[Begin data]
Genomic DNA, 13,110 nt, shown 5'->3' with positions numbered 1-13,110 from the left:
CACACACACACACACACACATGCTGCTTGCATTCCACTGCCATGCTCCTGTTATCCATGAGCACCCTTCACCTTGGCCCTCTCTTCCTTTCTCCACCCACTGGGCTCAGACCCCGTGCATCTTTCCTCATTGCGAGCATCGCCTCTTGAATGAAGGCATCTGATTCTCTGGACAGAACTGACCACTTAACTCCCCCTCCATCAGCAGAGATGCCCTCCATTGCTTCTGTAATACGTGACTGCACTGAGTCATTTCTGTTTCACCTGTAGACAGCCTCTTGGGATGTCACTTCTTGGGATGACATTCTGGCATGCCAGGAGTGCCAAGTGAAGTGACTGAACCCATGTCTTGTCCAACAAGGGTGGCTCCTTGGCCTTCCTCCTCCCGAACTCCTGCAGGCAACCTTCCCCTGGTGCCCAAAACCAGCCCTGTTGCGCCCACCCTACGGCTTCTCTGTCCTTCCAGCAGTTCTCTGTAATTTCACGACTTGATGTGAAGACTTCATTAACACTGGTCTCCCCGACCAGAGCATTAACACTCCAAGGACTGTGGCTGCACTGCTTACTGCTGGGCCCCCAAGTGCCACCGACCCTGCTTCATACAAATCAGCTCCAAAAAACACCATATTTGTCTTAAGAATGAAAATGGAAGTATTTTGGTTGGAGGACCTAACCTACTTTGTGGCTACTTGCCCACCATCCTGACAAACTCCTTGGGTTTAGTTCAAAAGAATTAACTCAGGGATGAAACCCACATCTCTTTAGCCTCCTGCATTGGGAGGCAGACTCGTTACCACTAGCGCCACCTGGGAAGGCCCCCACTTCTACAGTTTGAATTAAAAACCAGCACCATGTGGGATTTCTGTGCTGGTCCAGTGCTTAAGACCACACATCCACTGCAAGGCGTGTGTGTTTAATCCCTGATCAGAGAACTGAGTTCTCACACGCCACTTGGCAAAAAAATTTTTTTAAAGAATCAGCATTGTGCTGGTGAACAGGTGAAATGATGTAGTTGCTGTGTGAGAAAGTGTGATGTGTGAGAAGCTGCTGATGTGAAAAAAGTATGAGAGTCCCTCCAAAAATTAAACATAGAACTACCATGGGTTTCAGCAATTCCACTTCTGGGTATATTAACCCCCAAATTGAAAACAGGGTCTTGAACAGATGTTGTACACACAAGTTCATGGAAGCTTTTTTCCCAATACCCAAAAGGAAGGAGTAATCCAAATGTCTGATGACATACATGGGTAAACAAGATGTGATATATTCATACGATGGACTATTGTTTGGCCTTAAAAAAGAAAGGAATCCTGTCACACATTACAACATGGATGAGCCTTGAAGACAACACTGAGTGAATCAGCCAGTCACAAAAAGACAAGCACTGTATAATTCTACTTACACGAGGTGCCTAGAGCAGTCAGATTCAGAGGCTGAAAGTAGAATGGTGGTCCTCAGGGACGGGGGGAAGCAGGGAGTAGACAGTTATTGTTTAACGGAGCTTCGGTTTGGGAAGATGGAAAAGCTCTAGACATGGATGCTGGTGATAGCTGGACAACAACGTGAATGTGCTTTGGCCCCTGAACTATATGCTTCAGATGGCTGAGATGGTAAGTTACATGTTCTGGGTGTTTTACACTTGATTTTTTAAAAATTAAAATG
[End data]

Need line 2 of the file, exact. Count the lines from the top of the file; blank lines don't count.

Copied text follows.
CACACACACACACACACACATGCTGCTTGCATTCCACTGCCATGCTCCTGTTATCCATGAGCACCCTTCACCTTGGCCCTCTCTTCCTTTCTCCACCCACTGGGCTCAGACCCCGTGCATCTTTCCTCATTGCGAGCATCGCCTCTTGAATGAAGGCATCTGATTCTCTGGACAGAACTGACCACTTAACTCCCCCTCCATCAGCAGAGATGCCCTCCATTGCTTCTGTAATACGTGACTGCACTGAGTCATTTCTGTTTCACCTGTAGACAGCCTCTTGGGATGTCACTTCTTGGGATGACATTCTGGCATGCCAGGAGTGCCAAGTGAAGTGACTGAACCCATGTCTTGTCCAACAAGGGTGGCTCCTTGGCCTTCCTCCTCCCGAACTCCTGCAGGCAACCTTCCCCTGGTGCCCAAAACCAGCCCTGTTGCGCCCACCCTACGGCTTCTCTGTCCTTCCAGCAGTTCTCTGTAATTTCACGACTTGATGTGAAGACTTCATTAACACTGGTCTCCCCGACCAGAGCATTAACACTCCAAGGACTGTGGCTGCACTGCTTACTGCTGGGCCCCCAAGTGCCACCGACCCTGCTTCATACAAATCAGCTCCAAAAAACACCATATTTGTCTTAAGAATGAAAATGGAAGTATTTTGGTTGGAGGACCTAACCTACTTTGTGGCTACTTGCCCACCATCCTGACAAACTCCTTGGGTTTAGTTCAAAAGAATTAACTCAGGGATGAAACCCACATCTCTTTAGCCTCCTGCATTGGGAGGCAGACTCGTTACCACTAGCGCCACCTGGGAAGGCCCCCACTTCTACAGTTTGAATTAAAAACCAGCACCATGTGGGATTTCTGTGCTGGTCCAGTGCTTAAGACCACACATCCACTGCAAGGCGTGTGTGTTTAATCCCTGATCAGAGAACTGAGTTCTCACACGCCACTTGGCAAAAAAATTTTTTTAAAGAATCAGCATTGTGCTGGTGAACAGGTGAAATGATGTAGTTGCTGTGTGAGAAAGTGTGATGTGTGAGAAGCTGCTGATGTGAAAAAAGTATGAGAGTCCCTCCAAAAATTAAACATAGAACTACCATGGGTTTCAGCAATTCCACTTCTGGGTATATTAACCCCCAAATTGAAAACAGGGTCTTGAACAGATGTTGTACACACAAGTTCATGGAAGCTTTTTTCCCAATACCCAAAAGGAAGGAGTAATCCAAATGTCTGATGACATACATGGGTAAACAAGATGTGATATATTCATACGATGGACTATTGTTTGGCCTTAAAAAAGAAAGGAATCCTGTCACACATTACAACATGGATGAGCCTTGAAGACAACACTGAGTGAATCAGCCAGTCACAAAAAGACAAGCACTGTATAATTCTACTTACACGAGGTGCCTAGAGCAGTCAGATTCAGAGGCTGAAAGTAGAATGGTGGTCCTCAGGGACGGGGGGAAGCAGGGAGTAGACAGTTATTGTTTAACGGAGCTTCGGTTTGGGAAGATGGAAAAGCTCTAGACATGGATGCTGGTGATAGCTGGACAACAACGTGAATGTGCTTTGGCCCCTGAACTATATGCTTCAGATGGCTGAGATGGTAAGTTACATGTTCTGGGTGTTTTACACTTGATTTTTTAAAAATTAAAATG